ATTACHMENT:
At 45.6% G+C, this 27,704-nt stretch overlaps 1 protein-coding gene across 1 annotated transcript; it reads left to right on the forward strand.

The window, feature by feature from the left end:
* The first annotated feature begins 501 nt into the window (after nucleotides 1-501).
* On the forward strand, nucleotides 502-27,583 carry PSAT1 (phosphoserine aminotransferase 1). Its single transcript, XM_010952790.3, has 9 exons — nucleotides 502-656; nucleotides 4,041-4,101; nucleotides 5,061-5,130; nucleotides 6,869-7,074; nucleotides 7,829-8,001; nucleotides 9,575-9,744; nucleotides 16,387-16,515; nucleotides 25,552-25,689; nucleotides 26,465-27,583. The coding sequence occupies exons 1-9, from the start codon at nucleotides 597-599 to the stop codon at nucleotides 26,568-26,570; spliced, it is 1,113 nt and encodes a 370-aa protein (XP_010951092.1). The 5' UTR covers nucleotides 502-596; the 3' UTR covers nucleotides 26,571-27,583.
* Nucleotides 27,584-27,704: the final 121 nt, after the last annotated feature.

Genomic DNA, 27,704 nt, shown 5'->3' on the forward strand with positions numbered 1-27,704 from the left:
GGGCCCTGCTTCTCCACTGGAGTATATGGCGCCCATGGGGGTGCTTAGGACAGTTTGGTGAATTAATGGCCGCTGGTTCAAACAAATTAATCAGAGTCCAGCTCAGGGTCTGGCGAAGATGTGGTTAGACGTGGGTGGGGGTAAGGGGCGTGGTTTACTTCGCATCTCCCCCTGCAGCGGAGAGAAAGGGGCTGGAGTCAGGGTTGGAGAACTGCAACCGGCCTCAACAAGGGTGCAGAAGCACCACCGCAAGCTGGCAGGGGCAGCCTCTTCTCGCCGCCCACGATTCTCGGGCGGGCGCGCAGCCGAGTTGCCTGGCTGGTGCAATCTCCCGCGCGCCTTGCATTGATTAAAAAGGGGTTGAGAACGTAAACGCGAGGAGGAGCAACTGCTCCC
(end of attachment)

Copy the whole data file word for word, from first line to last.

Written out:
At 45.6% G+C, this 27,704-nt stretch overlaps 1 protein-coding gene across 1 annotated transcript; it reads left to right on the forward strand.

The window, feature by feature from the left end:
* The first annotated feature begins 501 nt into the window (after nucleotides 1-501).
* On the forward strand, nucleotides 502-27,583 carry PSAT1 (phosphoserine aminotransferase 1). Its single transcript, XM_010952790.3, has 9 exons — nucleotides 502-656; nucleotides 4,041-4,101; nucleotides 5,061-5,130; nucleotides 6,869-7,074; nucleotides 7,829-8,001; nucleotides 9,575-9,744; nucleotides 16,387-16,515; nucleotides 25,552-25,689; nucleotides 26,465-27,583. The coding sequence occupies exons 1-9, from the start codon at nucleotides 597-599 to the stop codon at nucleotides 26,568-26,570; spliced, it is 1,113 nt and encodes a 370-aa protein (XP_010951092.1). The 5' UTR covers nucleotides 502-596; the 3' UTR covers nucleotides 26,571-27,583.
* Nucleotides 27,584-27,704: the final 121 nt, after the last annotated feature.

Genomic DNA, 27,704 nt, shown 5'->3' on the forward strand with positions numbered 1-27,704 from the left:
GGGCCCTGCTTCTCCACTGGAGTATATGGCGCCCATGGGGGTGCTTAGGACAGTTTGGTGAATTAATGGCCGCTGGTTCAAACAAATTAATCAGAGTCCAGCTCAGGGTCTGGCGAAGATGTGGTTAGACGTGGGTGGGGGTAAGGGGCGTGGTTTACTTCGCATCTCCCCCTGCAGCGGAGAGAAAGGGGCTGGAGTCAGGGTTGGAGAACTGCAACCGGCCTCAACAAGGGTGCAGAAGCACCACCGCAAGCTGGCAGGGGCAGCCTCTTCTCGCCGCCCACGATTCTCGGGCGGGCGCGCAGCCGAGTTGCCTGGCTGGTGCAATCTCCCGCGCGCCTTGCATTGATTAAAAAGGGGTTGAGAACGTAAACGCGAGGAGGAGCAACTGCTCCC